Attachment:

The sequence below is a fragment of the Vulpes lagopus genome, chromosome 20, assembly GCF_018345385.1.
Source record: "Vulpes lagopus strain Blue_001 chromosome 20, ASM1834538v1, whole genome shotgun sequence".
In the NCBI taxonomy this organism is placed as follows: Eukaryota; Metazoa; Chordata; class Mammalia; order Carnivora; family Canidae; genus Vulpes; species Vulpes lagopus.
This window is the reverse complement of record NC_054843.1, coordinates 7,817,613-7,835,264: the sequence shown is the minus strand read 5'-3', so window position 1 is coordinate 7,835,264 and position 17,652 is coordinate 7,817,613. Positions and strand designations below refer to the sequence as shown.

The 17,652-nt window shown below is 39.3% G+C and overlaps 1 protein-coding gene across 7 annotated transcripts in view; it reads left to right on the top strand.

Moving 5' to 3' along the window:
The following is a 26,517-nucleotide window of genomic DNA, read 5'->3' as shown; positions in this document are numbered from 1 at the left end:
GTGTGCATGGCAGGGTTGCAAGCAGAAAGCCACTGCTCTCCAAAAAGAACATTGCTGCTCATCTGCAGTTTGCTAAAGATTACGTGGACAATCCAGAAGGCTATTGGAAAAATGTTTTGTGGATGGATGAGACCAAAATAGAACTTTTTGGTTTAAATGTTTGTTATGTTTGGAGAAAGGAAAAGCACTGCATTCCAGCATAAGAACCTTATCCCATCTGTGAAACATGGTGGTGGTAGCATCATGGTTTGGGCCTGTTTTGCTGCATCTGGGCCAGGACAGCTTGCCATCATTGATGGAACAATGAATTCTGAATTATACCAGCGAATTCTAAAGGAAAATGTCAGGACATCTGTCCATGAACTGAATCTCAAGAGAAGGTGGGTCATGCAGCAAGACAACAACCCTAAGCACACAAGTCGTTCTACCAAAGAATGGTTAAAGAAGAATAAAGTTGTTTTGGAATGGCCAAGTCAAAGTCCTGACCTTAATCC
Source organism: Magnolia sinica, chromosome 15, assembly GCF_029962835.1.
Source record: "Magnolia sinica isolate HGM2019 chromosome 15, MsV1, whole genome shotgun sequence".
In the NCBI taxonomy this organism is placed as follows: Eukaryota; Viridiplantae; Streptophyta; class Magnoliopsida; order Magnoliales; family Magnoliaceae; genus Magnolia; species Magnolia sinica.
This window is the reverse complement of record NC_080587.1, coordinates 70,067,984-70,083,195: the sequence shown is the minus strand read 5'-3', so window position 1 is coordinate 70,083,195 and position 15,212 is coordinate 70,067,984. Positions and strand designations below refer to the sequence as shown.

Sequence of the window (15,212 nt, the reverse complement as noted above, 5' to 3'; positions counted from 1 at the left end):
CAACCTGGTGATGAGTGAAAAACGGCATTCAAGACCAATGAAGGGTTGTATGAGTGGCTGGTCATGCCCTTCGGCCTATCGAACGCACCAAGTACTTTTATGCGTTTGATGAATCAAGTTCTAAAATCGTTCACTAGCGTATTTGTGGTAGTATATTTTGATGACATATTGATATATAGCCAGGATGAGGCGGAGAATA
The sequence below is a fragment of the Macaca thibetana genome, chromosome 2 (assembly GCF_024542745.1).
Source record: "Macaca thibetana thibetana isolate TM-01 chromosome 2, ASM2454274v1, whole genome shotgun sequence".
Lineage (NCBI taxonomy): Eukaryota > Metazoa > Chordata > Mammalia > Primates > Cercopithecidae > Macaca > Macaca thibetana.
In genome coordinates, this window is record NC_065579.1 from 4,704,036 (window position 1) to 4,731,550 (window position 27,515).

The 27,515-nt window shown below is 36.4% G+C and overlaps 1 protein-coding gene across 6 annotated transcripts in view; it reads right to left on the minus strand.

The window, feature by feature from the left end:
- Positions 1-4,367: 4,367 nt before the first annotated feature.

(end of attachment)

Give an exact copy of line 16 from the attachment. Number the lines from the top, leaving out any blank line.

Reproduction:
Source record: "Macaca thibetana thibetana isolate TM-01 chromosome 2, ASM2454274v1, whole genome shotgun sequence".